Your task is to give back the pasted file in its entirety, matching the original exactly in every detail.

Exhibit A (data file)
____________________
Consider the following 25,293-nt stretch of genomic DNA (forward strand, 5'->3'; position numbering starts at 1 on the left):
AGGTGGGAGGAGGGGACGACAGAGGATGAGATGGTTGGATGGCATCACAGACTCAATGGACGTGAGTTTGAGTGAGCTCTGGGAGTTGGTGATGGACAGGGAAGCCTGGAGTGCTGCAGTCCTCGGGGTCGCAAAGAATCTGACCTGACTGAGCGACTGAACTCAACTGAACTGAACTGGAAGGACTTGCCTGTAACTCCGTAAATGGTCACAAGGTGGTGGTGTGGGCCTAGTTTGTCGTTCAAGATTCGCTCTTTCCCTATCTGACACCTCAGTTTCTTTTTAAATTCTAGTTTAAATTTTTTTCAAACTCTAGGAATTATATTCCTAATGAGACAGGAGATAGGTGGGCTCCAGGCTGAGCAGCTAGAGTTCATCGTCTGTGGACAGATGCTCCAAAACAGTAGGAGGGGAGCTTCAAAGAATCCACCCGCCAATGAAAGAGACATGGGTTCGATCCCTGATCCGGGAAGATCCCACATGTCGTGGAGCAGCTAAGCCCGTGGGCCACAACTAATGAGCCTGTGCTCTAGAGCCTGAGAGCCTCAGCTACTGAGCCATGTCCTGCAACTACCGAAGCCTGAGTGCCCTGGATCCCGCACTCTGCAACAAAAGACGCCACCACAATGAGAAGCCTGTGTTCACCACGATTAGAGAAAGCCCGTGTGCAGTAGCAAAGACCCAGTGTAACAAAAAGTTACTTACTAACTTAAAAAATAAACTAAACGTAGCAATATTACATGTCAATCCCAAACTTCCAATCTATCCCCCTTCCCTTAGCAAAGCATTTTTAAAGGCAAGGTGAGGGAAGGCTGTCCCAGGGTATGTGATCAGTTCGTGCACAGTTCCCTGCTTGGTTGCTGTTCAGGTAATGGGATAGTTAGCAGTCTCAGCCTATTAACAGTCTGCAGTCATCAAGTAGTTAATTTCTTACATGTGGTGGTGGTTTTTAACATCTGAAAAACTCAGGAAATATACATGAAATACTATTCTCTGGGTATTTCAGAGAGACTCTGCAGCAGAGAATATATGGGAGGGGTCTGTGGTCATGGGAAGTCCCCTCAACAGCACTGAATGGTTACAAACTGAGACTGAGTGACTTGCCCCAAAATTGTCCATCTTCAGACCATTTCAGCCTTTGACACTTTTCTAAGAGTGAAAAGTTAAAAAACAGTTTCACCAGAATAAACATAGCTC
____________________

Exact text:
Consider the following 25,293-nt stretch of genomic DNA (forward strand, 5'->3'; position numbering starts at 1 on the left):
AGGTGGGAGGAGGGGACGACAGAGGATGAGATGGTTGGATGGCATCACAGACTCAATGGACGTGAGTTTGAGTGAGCTCTGGGAGTTGGTGATGGACAGGGAAGCCTGGAGTGCTGCAGTCCTCGGGGTCGCAAAGAATCTGACCTGACTGAGCGACTGAACTCAACTGAACTGAACTGGAAGGACTTGCCTGTAACTCCGTAAATGGTCACAAGGTGGTGGTGTGGGCCTAGTTTGTCGTTCAAGATTCGCTCTTTCCCTATCTGACACCTCAGTTTCTTTTTAAATTCTAGTTTAAATTTTTTTCAAACTCTAGGAATTATATTCCTAATGAGACAGGAGATAGGTGGGCTCCAGGCTGAGCAGCTAGAGTTCATCGTCTGTGGACAGATGCTCCAAAACAGTAGGAGGGGAGCTTCAAAGAATCCACCCGCCAATGAAAGAGACATGGGTTCGATCCCTGATCCGGGAAGATCCCACATGTCGTGGAGCAGCTAAGCCCGTGGGCCACAACTAATGAGCCTGTGCTCTAGAGCCTGAGAGCCTCAGCTACTGAGCCATGTCCTGCAACTACCGAAGCCTGAGTGCCCTGGATCCCGCACTCTGCAACAAAAGACGCCACCACAATGAGAAGCCTGTGTTCACCACGATTAGAGAAAGCCCGTGTGCAGTAGCAAAGACCCAGTGTAACAAAAAGTTACTTACTAACTTAAAAAATAAACTAAACGTAGCAATATTACATGTCAATCCCAAACTTCCAATCTATCCCCCTTCCCTTAGCAAAGCATTTTTAAAGGCAAGGTGAGGGAAGGCTGTCCCAGGGTATGTGATCAGTTCGTGCACAGTTCCCTGCTTGGTTGCTGTTCAGGTAATGGGATAGTTAGCAGTCTCAGCCTATTAACAGTCTGCAGTCATCAAGTAGTTAATTTCTTACATGTGGTGGTGGTTTTTAACATCTGAAAAACTCAGGAAATATACATGAAATACTATTCTCTGGGTATTTCAGAGAGACTCTGCAGCAGAGAATATATGGGAGGGGTCTGTGGTCATGGGAAGTCCCCTCAACAGCACTGAATGGTTACAAACTGAGACTGAGTGACTTGCCCCAAAATTGTCCATCTTCAGACCATTTCAGCCTTTGACACTTTTCTAAGAGTGAAAAGTTAAAAAACAGTTTCACCAGAATAAACATAGCTC